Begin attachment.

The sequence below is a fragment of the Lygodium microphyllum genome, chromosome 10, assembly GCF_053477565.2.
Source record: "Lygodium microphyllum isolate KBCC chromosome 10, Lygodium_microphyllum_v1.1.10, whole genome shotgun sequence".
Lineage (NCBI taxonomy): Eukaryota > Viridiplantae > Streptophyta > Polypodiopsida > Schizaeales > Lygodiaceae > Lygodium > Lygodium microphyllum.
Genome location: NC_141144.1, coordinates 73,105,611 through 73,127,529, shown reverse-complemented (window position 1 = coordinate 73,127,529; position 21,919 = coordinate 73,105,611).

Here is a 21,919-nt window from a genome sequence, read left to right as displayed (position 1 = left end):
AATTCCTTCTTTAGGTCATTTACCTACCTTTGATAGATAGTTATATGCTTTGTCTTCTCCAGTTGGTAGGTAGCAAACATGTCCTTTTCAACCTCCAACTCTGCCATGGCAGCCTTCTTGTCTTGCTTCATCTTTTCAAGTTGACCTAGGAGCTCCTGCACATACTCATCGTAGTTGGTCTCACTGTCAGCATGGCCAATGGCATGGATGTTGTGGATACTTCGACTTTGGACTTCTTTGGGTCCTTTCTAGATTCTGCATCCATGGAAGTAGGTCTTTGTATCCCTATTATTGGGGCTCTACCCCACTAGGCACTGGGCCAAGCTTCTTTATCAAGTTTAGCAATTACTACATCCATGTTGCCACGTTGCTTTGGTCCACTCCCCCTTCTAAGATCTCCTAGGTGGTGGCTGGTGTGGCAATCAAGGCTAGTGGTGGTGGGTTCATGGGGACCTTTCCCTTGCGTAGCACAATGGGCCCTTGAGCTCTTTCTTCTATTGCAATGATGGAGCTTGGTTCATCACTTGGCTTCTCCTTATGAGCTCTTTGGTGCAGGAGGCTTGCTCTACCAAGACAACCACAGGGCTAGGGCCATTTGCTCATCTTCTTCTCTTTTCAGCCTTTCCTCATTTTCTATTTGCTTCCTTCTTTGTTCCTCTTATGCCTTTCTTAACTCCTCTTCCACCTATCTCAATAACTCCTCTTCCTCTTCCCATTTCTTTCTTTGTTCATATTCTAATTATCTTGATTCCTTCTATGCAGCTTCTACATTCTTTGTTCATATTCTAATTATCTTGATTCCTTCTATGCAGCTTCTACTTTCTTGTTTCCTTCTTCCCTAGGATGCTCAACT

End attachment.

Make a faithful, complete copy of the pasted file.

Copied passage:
The sequence below is a fragment of the Lygodium microphyllum genome, chromosome 10, assembly GCF_053477565.2.
Source record: "Lygodium microphyllum isolate KBCC chromosome 10, Lygodium_microphyllum_v1.1.10, whole genome shotgun sequence".
Lineage (NCBI taxonomy): Eukaryota > Viridiplantae > Streptophyta > Polypodiopsida > Schizaeales > Lygodiaceae > Lygodium > Lygodium microphyllum.
Genome location: NC_141144.1, coordinates 73,105,611 through 73,127,529, shown reverse-complemented (window position 1 = coordinate 73,127,529; position 21,919 = coordinate 73,105,611).

Here is a 21,919-nt window from a genome sequence, read left to right as displayed (position 1 = left end):
AATTCCTTCTTTAGGTCATTTACCTACCTTTGATAGATAGTTATATGCTTTGTCTTCTCCAGTTGGTAGGTAGCAAACATGTCCTTTTCAACCTCCAACTCTGCCATGGCAGCCTTCTTGTCTTGCTTCATCTTTTCAAGTTGACCTAGGAGCTCCTGCACATACTCATCGTAGTTGGTCTCACTGTCAGCATGGCCAATGGCATGGATGTTGTGGATACTTCGACTTTGGACTTCTTTGGGTCCTTTCTAGATTCTGCATCCATGGAAGTAGGTCTTTGTATCCCTATTATTGGGGCTCTACCCCACTAGGCACTGGGCCAAGCTTCTTTATCAAGTTTAGCAATTACTACATCCATGTTGCCACGTTGCTTTGGTCCACTCCCCCTTCTAAGATCTCCTAGGTGGTGGCTGGTGTGGCAATCAAGGCTAGTGGTGGTGGGTTCATGGGGACCTTTCCCTTGCGTAGCACAATGGGCCCTTGAGCTCTTTCTTCTATTGCAATGATGGAGCTTGGTTCATCACTTGGCTTCTCCTTATGAGCTCTTTGGTGCAGGAGGCTTGCTCTACCAAGACAACCACAGGGCTAGGGCCATTTGCTCATCTTCTTCTCTTTTCAGCCTTTCCTCATTTTCTATTTGCTTCCTTCTTTGTTCCTCTTATGCCTTTCTTAACTCCTCTTCCACCTATCTCAATAACTCCTCTTCCTCTTCCCATTTCTTTCTTTGTTCATATTCTAATTATCTTGATTCCTTCTATGCAGCTTCTACATTCTTTGTTCATATTCTAATTATCTTGATTCCTTCTATGCAGCTTCTACTTTCTTGTTTCCTTCTTCCCTAGGATGCTCAACT